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Stocks

Stocks are devices used since medieval times for public humiliation, corporal punishment, and torture. The stocks are similar to the pillory and the pranger, as each consists of large, hinged, wooden boards; the difference, however, is that when a person is placed in the stocks, their feet are locked in place, and sometimes as well their hands or head, or these may be chained. The victim is in a sitting position.

With stocks, boards are placed around the legs or the wrists, whereas in the pillory they are placed around the arms and neck and fixed to a pole, and the victim stands. However, the terms can be confused, and many people refer to the pillory as the stocks.

The practice of using stocks continues to be cited as an example of cruel and unusual punishment.

The Definition of a Stock

Plain and simple, stock is a share in the ownership of a company. Stock represents a claim on the company's assets and earnings. As you acquire more stock, your ownership stake in the company becomes greater. Whether you say shares, equity, or stock, it all means the same thing.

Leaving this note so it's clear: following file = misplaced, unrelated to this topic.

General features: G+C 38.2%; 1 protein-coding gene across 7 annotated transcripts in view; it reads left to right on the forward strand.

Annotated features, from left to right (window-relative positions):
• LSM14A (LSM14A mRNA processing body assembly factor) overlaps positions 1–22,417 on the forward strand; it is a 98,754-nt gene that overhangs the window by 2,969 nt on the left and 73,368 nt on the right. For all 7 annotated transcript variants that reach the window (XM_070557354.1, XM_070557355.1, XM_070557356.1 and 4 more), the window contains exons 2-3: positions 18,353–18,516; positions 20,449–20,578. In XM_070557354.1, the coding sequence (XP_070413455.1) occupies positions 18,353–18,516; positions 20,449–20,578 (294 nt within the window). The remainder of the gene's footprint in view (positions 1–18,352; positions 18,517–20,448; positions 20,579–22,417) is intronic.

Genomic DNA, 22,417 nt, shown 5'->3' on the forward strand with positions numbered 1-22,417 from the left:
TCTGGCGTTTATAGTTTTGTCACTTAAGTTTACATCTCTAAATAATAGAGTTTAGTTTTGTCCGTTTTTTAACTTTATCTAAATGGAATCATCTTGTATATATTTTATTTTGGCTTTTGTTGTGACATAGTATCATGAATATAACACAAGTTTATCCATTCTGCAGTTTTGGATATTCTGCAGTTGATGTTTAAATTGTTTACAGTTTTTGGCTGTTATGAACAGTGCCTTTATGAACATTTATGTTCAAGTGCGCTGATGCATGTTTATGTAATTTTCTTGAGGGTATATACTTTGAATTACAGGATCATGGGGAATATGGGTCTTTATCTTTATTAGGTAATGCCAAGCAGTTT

Being an Owner

Holding a company's stock means that you are one of the many owners (shareholders) of a company and, as such, you have a claim (albeit usually very small) to everything the company owns. Yes, this means that technically you own a tiny sliver of every piece of furniture, every trademark, and every contract of the company. As an owner, you are entitled to your share of the company's earnings as well as any voting rights attached to the stock.

A stock is represented by a stock certificate. This is a fancy piece of paper that is proof of your ownership. In today's computer age, you won't actually get to see this document because your brokerage keeps these records electronically, which is also known as holding shares "in street name". This is done to make the shares easier to trade. In the past, when a person wanted to sell his or her shares, that person physically took the certificates down to the brokerage. Now, trading with a click of the mouse or a phone call makes life easier for everybody.